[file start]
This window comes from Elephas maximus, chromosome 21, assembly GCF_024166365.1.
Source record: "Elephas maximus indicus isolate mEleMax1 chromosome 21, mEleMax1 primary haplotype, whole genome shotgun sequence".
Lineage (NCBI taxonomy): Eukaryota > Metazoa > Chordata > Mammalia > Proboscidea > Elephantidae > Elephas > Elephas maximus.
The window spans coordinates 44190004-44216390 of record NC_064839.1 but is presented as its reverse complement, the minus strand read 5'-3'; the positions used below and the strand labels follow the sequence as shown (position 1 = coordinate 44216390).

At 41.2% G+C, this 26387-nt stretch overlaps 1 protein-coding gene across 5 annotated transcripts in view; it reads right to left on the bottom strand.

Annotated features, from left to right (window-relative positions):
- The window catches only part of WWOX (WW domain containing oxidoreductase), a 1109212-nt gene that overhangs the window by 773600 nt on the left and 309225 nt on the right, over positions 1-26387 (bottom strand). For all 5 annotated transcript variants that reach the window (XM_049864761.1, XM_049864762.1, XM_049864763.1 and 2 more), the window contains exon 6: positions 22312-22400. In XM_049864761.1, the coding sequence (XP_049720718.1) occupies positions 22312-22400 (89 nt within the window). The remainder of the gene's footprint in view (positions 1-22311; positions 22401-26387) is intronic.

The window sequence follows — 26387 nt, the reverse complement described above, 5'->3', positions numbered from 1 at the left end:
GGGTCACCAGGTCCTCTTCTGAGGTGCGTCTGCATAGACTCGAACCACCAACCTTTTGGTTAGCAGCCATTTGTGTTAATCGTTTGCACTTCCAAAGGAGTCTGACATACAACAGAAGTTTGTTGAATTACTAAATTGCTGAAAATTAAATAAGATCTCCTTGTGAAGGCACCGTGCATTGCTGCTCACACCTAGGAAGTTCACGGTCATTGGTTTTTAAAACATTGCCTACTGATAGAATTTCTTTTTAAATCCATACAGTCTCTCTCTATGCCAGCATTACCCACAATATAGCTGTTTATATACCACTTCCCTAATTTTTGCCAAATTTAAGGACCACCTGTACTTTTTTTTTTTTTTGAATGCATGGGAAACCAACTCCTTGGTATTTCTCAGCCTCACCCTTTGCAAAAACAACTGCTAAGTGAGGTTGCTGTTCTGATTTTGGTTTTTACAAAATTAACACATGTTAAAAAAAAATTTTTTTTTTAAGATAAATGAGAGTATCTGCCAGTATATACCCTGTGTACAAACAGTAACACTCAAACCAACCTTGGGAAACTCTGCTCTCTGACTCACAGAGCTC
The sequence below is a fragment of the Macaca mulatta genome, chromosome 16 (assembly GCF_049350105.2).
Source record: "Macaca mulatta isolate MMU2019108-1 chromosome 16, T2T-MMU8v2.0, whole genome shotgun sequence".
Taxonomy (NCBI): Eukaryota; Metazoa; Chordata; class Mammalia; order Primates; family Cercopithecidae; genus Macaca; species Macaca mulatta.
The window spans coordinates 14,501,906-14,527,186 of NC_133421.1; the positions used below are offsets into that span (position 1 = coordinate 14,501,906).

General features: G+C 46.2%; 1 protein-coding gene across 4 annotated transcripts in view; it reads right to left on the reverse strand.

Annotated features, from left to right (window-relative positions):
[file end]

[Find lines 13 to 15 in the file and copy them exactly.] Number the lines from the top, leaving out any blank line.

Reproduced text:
The window spans coordinates 14,501,906-14,527,186 of NC_133421.1; the positions used below are offsets into that span (position 1 = coordinate 14,501,906).

General features: G+C 46.2%; 1 protein-coding gene across 4 annotated transcripts in view; it reads right to left on the reverse strand.

Annotated features, from left to right (window-relative positions):